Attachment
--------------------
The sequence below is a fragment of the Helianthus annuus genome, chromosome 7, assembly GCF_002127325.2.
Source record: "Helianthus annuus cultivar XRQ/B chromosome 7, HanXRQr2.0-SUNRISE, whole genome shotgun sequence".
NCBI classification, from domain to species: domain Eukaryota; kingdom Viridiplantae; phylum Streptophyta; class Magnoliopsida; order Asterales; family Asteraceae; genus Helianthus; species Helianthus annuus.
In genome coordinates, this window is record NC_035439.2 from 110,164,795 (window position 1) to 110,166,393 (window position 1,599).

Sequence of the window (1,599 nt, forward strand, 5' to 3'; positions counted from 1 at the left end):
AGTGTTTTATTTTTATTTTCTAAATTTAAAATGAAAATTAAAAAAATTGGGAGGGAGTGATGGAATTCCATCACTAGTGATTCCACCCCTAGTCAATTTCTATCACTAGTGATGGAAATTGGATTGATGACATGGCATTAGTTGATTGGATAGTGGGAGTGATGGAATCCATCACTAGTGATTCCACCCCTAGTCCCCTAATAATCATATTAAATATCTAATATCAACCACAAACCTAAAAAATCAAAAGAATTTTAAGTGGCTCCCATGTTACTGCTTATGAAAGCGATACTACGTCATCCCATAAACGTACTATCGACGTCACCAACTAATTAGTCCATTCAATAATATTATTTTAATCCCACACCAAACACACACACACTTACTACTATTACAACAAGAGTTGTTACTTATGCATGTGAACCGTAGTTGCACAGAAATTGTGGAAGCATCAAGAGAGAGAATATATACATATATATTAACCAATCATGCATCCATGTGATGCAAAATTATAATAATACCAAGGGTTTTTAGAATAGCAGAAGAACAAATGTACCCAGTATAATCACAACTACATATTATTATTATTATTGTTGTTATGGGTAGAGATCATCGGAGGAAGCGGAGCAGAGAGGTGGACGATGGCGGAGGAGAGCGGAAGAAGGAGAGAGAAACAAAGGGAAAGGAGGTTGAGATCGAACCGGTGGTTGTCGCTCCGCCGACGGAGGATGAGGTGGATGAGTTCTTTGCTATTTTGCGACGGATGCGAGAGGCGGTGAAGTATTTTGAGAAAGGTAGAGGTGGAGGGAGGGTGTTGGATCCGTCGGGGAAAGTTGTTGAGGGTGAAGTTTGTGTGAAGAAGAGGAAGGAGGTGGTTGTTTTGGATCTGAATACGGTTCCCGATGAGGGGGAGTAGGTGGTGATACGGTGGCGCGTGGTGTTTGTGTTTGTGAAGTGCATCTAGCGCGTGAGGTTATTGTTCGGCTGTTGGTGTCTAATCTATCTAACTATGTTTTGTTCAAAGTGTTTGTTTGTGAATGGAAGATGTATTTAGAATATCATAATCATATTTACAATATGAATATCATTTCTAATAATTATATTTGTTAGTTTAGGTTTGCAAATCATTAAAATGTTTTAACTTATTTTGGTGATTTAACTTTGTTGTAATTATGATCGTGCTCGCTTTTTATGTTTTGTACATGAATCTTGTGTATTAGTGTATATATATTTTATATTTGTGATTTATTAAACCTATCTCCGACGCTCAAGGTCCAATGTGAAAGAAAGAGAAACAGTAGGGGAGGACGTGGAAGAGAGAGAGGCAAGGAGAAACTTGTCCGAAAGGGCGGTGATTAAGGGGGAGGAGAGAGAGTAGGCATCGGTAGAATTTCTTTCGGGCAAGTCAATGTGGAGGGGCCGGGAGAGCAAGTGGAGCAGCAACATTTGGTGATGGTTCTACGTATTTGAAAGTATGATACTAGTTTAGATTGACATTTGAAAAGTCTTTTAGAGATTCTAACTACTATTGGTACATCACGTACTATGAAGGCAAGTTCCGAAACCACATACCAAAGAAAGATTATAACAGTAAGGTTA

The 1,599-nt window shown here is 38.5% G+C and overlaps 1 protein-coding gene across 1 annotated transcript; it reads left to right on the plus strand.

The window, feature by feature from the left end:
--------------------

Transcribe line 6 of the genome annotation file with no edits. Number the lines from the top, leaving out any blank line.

AGTGTTTTATTTTTATTTTCTAAATTTAAAATGAAAATTAAAAAAATTGGGAGGGAGTGATGGAATTCCATCACTAGTGATTCCACCCCTAGTCAATTTCTATCACTAGTGATGGAAATTGGATTGATGACATGGCATTAGTTGATTGGATAGTGGGAGTGATGGAATCCATCACTAGTGATTCCACCCCTAGTCCCCTAATAATCATATTAAATATCTAATATCAACCACAAACCTAAAAAATCAAAAGAATTTTAAGTGGCTCCCATGTTACTGCTTATGAAAGCGATACTACGTCATCCCATAAACGTACTATCGACGTCACCAACTAATTAGTCCATTCAATAATATTATTTTAATCCCACACCAAACACACACACACTTACTACTATTACAACAAGAGTTGTTACTTATGCATGTGAACCGTAGTTGCACAGAAATTGTGGAAGCATCAAGAGAGAGAATATATACATATATATTAACCAATCATGCATCCATGTGATGCAAAATTATAATAATACCAAGGGTTTTTAGAATAGCAGAAGAACAAATGTACCCAGTATAATCACAACTACATATTATTATTATTATTGTTGTTATGGGTAGAGATCATCGGAGGAAGCGGAGCAGAGAGGTGGACGATGGCGGAGGAGAGCGGAAGAAGGAGAGAGAAACAAAGGGAAAGGAGGTTGAGATCGAACCGGTGGTTGTCGCTCCGCCGACGGAGGATGAGGTGGATGAGTTCTTTGCTATTTTGCGACGGATGCGAGAGGCGGTGAAGTATTTTGAGAAAGGTAGAGGTGGAGGGAGGGTGTTGGATCCGTCGGGGAAAGTTGTTGAGGGTGAAGTTTGTGTGAAGAAGAGGAAGGAGGTGGTTGTTTTGGATCTGAATACGGTTCCCGATGAGGGGGAGTAGGTGGTGATACGGTGGCGCGTGGTGTTTGTGTTTGTGAAGTGCATCTAGCGCGTGAGGTTATTGTTCGGCTGTTGGTGTCTAATCTATCTAACTATGTTTTGTTCAAAGTGTTTGTTTGTGAATGGAAGATGTATTTAGAATATCATAATCATATTTACAATATGAATATCATTTCTAATAATTATATTTGTTAGTTTAGGTTTGCAAATCATTAAAATGTTTTAACTTATTTTGGTGATTTAACTTTGTTGTAATTATGATCGTGCTCGCTTTTTATGTTTTGTACATGAATCTTGTGTATTAGTGTATATATATTTTATATTTGTGATTTATTAAACCTATCTCCGACGCTCAAGGTCCAATGTGAAAGAAAGAGAAACAGTAGGGGAGGACGTGGAAGAGAGAGAGGCAAGGAGAAACTTGTCCGAAAGGGCGGTGATTAAGGGGGAGGAGAGAGAGTAGGCATCGGTAGAATTTCTTTCGGGCAAGTCAATGTGGAGGGGCCGGGAGAGCAAGTGGAGCAGCAACATTTGGTGATGGTTCTACGTATTTGAAAGTATGATACTAGTTTAGATTGACATTTGAAAAGTCTTTTAGAGATTCTAACTACTATTGGTACATCACGTACTATGAAGGCAAGTTCCGAAACCACATACCAAAGAAAGATTATAACAGTAAGGTTA